The weather is another major consideration of hikers on the trail. Hiking season of the trail generally starts in mid-to-late spring, when conditions are much more favorable in the South. However, this time may also be characterized by extreme heat, sometimes in excess of 100 °F. Under such conditions, hydration is imperative. Farther north and at higher elevations, the weather can be cold, characterized by low temperatures, strong winds, hail or snow storms and reduced visibility. Prolonged rain, though not typically life-threatening, can undermine stamina and ruin supplies.
Trail hikers who attempt to complete the entire trail in a single season are called "thru-hikers"; those who traverse the trail during a series of separate trips are known as "section-hikers". Rugged terrain, weather extremes, illness, injury, and the time and effort required make thru-hiking difficult to accomplish. As of 2017, the Appalachian Trail Conservancy estimated that 3,839 hikers set out from Springer Mountain, northbound, 497 from Mount Katahdin, southbound, and reported 1,186 completions of hiking the entire trail, which includes those by both section and through hikers.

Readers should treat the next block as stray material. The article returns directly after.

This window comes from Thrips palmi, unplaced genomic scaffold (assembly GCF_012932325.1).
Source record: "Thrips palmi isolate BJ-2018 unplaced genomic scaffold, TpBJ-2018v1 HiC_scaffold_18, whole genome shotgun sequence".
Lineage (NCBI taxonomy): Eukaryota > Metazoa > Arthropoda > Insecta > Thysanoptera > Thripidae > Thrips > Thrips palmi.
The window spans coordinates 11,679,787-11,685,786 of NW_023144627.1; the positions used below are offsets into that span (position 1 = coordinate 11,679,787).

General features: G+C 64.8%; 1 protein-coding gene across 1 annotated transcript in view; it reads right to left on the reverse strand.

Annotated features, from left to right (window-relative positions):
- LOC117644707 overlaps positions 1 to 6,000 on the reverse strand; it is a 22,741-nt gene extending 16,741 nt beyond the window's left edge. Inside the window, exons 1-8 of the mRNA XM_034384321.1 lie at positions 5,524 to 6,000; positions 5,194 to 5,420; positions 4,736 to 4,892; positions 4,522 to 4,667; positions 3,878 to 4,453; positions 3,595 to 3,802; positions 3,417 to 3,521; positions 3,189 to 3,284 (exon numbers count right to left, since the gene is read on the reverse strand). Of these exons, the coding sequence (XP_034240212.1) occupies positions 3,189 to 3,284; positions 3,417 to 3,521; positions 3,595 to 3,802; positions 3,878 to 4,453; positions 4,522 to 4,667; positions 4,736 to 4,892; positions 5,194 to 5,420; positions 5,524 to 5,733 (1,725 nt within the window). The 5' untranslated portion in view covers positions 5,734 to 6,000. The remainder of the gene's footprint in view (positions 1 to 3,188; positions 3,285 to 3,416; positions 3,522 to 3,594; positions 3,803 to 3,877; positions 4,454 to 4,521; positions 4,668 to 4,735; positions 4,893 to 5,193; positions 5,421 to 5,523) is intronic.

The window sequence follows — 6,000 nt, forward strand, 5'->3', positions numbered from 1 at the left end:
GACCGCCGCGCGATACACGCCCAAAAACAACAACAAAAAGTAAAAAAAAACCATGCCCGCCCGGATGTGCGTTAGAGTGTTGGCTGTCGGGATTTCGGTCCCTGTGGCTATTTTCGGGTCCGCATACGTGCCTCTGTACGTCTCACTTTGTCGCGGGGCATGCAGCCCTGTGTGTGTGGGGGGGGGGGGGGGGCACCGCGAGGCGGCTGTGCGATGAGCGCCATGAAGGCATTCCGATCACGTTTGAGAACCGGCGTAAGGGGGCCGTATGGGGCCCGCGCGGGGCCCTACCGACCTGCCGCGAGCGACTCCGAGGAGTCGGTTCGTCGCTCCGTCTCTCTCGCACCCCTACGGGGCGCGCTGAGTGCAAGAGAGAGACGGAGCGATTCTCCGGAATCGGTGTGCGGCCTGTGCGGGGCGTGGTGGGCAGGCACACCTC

Most thru-hikers walk northward from Georgia to Maine, and generally start out in early spring and follow the warm weather as it moves north. These "north-bounders" are also called NOBO (NOrthBOund) or GAME (Georgia(GA)-to-Maine(ME)), while those heading in the opposite direction are termed "south-bounders" (also SOBO or MEGA).
A thru-hike generally requires five to seven months, although some have done it in three months, and several trail runners have completed the trail in less time. Trail runners typically tackle the AT with automobile support teams, without backpacks, and without camping in the woods.
Thru-hikers are classified into many informal groups. "Purists" are hikers who stick to the official AT trail, follow the white blazes, except for side trips to shelters and campsites. "Blue Blazers" cut miles from the full route by taking side trails marked by blue blazes. The generally pejorative name "Yellow Blazers," a reference to yellow road stripes, is given to those who hitchhike to move either down or up the trail.
Part of hiker subculture includes making colorful entries in log books at trail shelters, signed using pseudonyms called "trail names".
The Appalachian Trail Conservancy gives the name "2000 Miler" to anyone who completes the entire trail. The ATC's recognition policy for "2000 Milers" gives equal recognition to thru-hikers and section-hikers, operates on the honor system, and recognizes blue-blazed trails or officially required roadwalks as substitutes for the official, white-blazed route during an emergency such as a flood, a forest fire, or impending storm on an exposed, high-elevation stretch. As of 2018, more than 19,000 people had reported completing the entire trail. The northbound completion rate of hiking the trail in twelve months or fewer varied from 19% to 27% from 2011 to 2018. The southbound completion rate varied between 27% and 30% during the same period.